Thursday, June 21, 2007

Martha Stewart, I'm available.

All those little scraps of paper that men leave behind. The ones that say "Call me next time you're in town". At home, you empty your pockets, and think to yourself "He was fun. Gonna save his number." Years go by. You never call the guy. One day you come across the scrap of paper and you can't recall the man who gave it to you. (This sometimes happens a week later.) You say to your partner. "Who's this? Luis? From Inwood?" Neither of you has any recollection. A year or two later you meet the guy again and none of you recalls the first meeting, but now you have two scraps of paper from the same guy...

I've never been able to toss these out. Instead, I save them in a box labeled "Ephemora", referring to either those scraps of paper or to their authors.

Several years back, I found a wooden footstool that someone had put out with the trash. I took off the old uphostery and stuffing, exposing the wooden frame work. I made a new cushion for it, refinished the feet and added some knobs. What to do about the bare sides?

Why not decoupage them with those little scraps of paper! I selected some of my favorites (truth to tell, we have enough to cover a fridge) and set to work with the appropriate paste easily acquired at any art supply store. Once the surface had dried, I protected it with two coats of urethane tinted slightly to diminish the impact of the information and also to pick up the color of the new upholstery.

Here is what experience teaches you: some ball point ink is fugitive, meaning that it will fade to invisible with exposure to sunlight. In order to preserve the writing on your decoupaged bits, apply a fixative UV light-repellant spray before you apply the urethane. These sprays are also easy to find in art supply stores. In our case, since some of the scraps are now blank, we will simply return to the Ephemora Box, select new ones, and apply a new layer over the old wherever needed.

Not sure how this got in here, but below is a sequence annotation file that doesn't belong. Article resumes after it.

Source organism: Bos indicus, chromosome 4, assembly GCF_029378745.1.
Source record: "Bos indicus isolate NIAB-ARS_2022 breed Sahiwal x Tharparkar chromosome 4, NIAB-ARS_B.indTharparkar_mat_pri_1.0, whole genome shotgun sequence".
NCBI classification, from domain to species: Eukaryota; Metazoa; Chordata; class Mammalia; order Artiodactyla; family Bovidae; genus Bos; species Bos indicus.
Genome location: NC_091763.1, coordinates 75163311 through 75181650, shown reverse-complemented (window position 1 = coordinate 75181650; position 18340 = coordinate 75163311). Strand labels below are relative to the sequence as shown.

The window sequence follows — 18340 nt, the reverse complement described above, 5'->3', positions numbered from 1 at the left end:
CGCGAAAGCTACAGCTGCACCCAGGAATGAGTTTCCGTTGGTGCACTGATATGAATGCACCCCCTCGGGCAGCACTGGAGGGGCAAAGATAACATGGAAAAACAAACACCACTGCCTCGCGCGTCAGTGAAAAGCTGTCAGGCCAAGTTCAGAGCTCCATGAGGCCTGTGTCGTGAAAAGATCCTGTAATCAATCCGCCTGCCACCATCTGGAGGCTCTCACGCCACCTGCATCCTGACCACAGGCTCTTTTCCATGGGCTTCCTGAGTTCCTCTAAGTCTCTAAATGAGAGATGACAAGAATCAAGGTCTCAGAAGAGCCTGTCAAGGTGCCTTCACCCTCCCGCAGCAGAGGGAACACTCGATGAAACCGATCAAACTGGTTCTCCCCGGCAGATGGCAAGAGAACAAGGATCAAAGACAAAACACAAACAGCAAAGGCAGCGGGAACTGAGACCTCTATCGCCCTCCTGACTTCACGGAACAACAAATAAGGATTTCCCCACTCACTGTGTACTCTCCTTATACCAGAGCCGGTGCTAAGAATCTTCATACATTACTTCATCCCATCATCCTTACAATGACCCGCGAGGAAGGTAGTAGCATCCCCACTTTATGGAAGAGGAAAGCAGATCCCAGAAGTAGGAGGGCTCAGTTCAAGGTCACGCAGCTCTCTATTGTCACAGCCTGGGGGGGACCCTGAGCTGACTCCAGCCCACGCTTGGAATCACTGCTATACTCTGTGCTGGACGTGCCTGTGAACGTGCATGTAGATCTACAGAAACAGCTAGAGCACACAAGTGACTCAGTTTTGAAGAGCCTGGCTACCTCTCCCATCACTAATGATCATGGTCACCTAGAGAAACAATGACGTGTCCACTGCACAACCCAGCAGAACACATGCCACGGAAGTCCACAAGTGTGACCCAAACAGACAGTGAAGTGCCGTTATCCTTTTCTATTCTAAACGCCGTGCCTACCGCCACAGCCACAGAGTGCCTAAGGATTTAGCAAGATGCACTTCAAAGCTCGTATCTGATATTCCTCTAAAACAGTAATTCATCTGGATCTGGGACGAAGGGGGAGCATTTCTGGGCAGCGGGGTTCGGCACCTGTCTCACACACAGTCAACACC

PS: I've doctored the photo a bit to protect the guilty even if you click to magnify it, but I should think it a source of pride to find one's name among a pantheon of this nature, and to know that one's information now supports the honorable feet of our mothers when they visit.

9 comments:

circleinasquare said...

You are my hero.
:-)

E.

evilganome said...

Sex and arts and crafts. You are a true renaissance man. I shudder to think which landmark I could cover if I saved all the little slips of paper and matchbook covers from my 20's. Sadly, I am no longer a danger to the forests.

tornwordo said...

What a marvelous idea. I bet your home is riddled with conversation pieces.

BigAssBelle said...

tony! haha!! "a danger to the forests" . . . my days, too, of being a danger to the forests and the men of the world are long past. being a sedate matron of fif . . . fif . . . of a certain age, i do think with fondness of my popular teens and 20s and early 30s.

sadly, such an art project in the home of a straight woman would not be looked upon with favor by anyone at all. it is a tragedy, because my footstool-o-memories would be fabulous indeed.

David said...

You guys are something else.

Anonymous said...

That is EXCELLENT!

Anonymous said...

Pathetic. Finding my name on that thing would not be a source of pride... but then again that would not be possible in the first place. Sorry. Love a lot of your writing, but there are limits. =) signed, a fan.

Anonymous said...

Brilliant. I'm sure Ms Stewart would approve, heartily. And it's so 19th century/découpage as well.

Édouard de Sale bête

Daniel said...

Amazingly creative. I wish I could say the same, but I don't remember a single time I've scored a little paper like that - too shy and a little ugly, lol.